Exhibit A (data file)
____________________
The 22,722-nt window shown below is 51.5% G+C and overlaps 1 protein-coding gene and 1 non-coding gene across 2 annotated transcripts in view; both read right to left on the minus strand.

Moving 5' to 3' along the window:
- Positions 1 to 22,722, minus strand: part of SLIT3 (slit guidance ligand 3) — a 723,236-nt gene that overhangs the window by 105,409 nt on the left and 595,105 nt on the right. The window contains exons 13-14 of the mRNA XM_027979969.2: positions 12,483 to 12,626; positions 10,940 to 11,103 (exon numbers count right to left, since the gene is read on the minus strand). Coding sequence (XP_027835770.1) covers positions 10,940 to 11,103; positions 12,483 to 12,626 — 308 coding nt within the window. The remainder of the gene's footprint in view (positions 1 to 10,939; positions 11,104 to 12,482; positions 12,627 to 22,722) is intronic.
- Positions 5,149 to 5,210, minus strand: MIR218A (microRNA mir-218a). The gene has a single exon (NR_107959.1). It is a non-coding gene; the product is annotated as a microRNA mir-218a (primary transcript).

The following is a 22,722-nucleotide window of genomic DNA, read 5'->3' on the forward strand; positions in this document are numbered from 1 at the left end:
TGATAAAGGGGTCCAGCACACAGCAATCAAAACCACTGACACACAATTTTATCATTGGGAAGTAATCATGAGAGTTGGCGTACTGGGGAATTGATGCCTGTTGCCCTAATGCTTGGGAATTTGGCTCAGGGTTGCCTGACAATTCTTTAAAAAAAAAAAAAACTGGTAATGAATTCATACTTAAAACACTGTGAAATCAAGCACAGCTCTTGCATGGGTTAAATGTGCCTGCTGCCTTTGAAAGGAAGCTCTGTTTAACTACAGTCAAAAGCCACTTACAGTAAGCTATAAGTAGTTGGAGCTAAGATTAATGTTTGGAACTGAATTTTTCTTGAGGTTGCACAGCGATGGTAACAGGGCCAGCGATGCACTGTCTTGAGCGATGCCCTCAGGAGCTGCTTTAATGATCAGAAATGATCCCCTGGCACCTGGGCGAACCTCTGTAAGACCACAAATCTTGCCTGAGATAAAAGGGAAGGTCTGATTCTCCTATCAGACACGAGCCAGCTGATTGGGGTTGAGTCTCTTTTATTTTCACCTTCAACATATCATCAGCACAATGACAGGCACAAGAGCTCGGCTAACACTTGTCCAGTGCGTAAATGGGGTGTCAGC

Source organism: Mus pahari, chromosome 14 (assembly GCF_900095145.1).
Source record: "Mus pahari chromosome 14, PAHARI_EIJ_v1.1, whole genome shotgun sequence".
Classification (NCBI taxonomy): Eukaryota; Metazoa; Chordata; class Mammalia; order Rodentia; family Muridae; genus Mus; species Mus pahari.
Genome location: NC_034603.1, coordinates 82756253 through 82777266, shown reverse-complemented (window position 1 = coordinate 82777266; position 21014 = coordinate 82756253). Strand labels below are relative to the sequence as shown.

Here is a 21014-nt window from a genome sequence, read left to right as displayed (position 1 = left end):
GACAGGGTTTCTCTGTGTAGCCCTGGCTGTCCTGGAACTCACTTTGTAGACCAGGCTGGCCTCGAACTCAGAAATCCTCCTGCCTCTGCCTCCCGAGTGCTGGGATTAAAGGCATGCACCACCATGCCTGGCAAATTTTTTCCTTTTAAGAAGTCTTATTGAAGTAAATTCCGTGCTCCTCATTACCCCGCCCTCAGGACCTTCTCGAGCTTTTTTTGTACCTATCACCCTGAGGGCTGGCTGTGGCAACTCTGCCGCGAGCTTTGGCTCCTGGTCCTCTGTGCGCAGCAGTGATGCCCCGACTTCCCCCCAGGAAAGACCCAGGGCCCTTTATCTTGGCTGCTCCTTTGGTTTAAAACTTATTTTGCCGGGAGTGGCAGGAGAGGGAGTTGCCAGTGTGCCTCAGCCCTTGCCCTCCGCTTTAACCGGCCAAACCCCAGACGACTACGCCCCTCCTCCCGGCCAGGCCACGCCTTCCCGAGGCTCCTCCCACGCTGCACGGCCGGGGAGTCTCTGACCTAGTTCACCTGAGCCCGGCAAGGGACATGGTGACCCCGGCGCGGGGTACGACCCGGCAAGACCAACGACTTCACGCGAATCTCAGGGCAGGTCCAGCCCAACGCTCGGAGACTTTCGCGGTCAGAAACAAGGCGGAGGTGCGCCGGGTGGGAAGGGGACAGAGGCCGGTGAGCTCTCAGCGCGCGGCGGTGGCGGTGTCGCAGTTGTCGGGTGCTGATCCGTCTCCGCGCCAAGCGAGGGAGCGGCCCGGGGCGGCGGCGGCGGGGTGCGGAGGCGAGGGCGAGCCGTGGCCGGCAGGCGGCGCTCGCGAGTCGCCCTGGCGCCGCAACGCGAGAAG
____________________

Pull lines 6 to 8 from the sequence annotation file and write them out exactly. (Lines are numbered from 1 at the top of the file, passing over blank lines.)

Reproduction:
TGATAAAGGGGTCCAGCACACAGCAATCAAAACCACTGACACACAATTTTATCATTGGGAAGTAATCATGAGAGTTGGCGTACTGGGGAATTGATGCCTGTTGCCCTAATGCTTGGGAATTTGGCTCAGGGTTGCCTGACAATTCTTTAAAAAAAAAAAAAACTGGTAATGAATTCATACTTAAAACACTGTGAAATCAAGCACAGCTCTTGCATGGGTTAAATGTGCCTGCTGCCTTTGAAAGGAAGCTCTGTTTAACTACAGTCAAAAGCCACTTACAGTAAGCTATAAGTAGTTGGAGCTAAGATTAATGTTTGGAACTGAATTTTTCTTGAGGTTGCACAGCGATGGTAACAGGGCCAGCGATGCACTGTCTTGAGCGATGCCCTCAGGAGCTGCTTTAATGATCAGAAATGATCCCCTGGCACCTGGGCGAACCTCTGTAAGACCACAAATCTTGCCTGAGATAAAAGGGAAGGTCTGATTCTCCTATCAGACACGAGCCAGCTGATTGGGGTTGAGTCTCTTTTATTTTCACCTTCAACATATCATCAGCACAATGACAGGCACAAGAGCTCGGCTAACACTTGTCCAGTGCGTAAATGGGGTGTCAGC

Source organism: Mus pahari, chromosome 14 (assembly GCF_900095145.1).
Source record: "Mus pahari chromosome 14, PAHARI_EIJ_v1.1, whole genome shotgun sequence".